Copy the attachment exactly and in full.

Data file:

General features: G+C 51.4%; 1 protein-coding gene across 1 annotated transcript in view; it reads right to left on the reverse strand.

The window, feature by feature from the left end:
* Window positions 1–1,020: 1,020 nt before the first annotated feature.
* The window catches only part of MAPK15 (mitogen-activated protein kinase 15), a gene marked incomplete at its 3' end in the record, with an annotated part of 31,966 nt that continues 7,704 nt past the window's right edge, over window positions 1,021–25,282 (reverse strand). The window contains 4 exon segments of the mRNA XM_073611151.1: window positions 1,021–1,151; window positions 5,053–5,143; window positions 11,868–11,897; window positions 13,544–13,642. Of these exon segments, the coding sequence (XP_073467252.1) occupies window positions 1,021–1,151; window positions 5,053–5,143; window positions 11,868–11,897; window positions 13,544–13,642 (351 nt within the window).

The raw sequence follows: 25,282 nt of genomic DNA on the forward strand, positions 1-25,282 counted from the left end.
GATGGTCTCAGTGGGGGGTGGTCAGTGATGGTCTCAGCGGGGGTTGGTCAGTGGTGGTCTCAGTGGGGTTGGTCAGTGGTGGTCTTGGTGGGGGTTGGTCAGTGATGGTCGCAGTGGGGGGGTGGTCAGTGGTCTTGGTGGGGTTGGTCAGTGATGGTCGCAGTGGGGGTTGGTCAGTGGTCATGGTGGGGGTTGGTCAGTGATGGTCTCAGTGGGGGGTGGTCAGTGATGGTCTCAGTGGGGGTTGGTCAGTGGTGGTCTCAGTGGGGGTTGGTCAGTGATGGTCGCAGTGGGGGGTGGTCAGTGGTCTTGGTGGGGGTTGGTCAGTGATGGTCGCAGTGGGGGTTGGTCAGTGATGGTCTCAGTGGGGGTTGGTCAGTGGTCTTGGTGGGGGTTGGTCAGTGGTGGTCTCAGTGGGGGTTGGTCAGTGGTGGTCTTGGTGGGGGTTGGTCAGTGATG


General features: G+C 51.4%; 1 protein-coding gene across 1 annotated transcript in view; it reads right to left on the reverse strand.

The window, feature by feature from the left end:
* Window positions 1–1,020: 1,020 nt before the first annotated feature.
* The window catches only part of MAPK15 (mitogen-activated protein kinase 15), a gene marked incomplete at its 3' end in the record, with an annotated part of 31,966 nt that continues 7,704 nt past the window's right edge, over window positions 1,021–25,282 (reverse strand). The window contains 4 exon segments of the mRNA XM_073611151.1: window positions 1,021–1,151; window positions 5,053–5,143; window positions 11,868–11,897; window positions 13,544–13,642. Of these exon segments, the coding sequence (XP_073467252.1) occupies window positions 1,021–1,151; window positions 5,053–5,143; window positions 11,868–11,897; window positions 13,544–13,642 (351 nt within the window).

The raw sequence follows: 25,282 nt of genomic DNA on the forward strand, positions 1-25,282 counted from the left end.
GATGGTCTCAGTGGGGGGTGGTCAGTGATGGTCTCAGCGGGGGTTGGTCAGTGGTGGTCTCAGTGGGGTTGGTCAGTGGTGGTCTTGGTGGGGGTTGGTCAGTGATGGTCGCAGTGGGGGGGTGGTCAGTGGTCTTGGTGGGGTTGGTCAGTGATGGTCGCAGTGGGGGTTGGTCAGTGGTCATGGTGGGGGTTGGTCAGTGATGGTCTCAGTGGGGGGTGGTCAGTGATGGTCTCAGTGGGGGTTGGTCAGTGGTGGTCTCAGTGGGGGTTGGTCAGTGATGGTCGCAGTGGGGGGTGGTCAGTGGTCTTGGTGGGGGTTGGTCAGTGATGGTCGCAGTGGGGGTTGGTCAGTGATGGTCTCAGTGGGGGTTGGTCAGTGGTCTTGGTGGGGGTTGGTCAGTGGTGGTCTCAGTGGGGGTTGGTCAGTGGTGGTCTTGGTGGGGGTTGGTCAGTGATG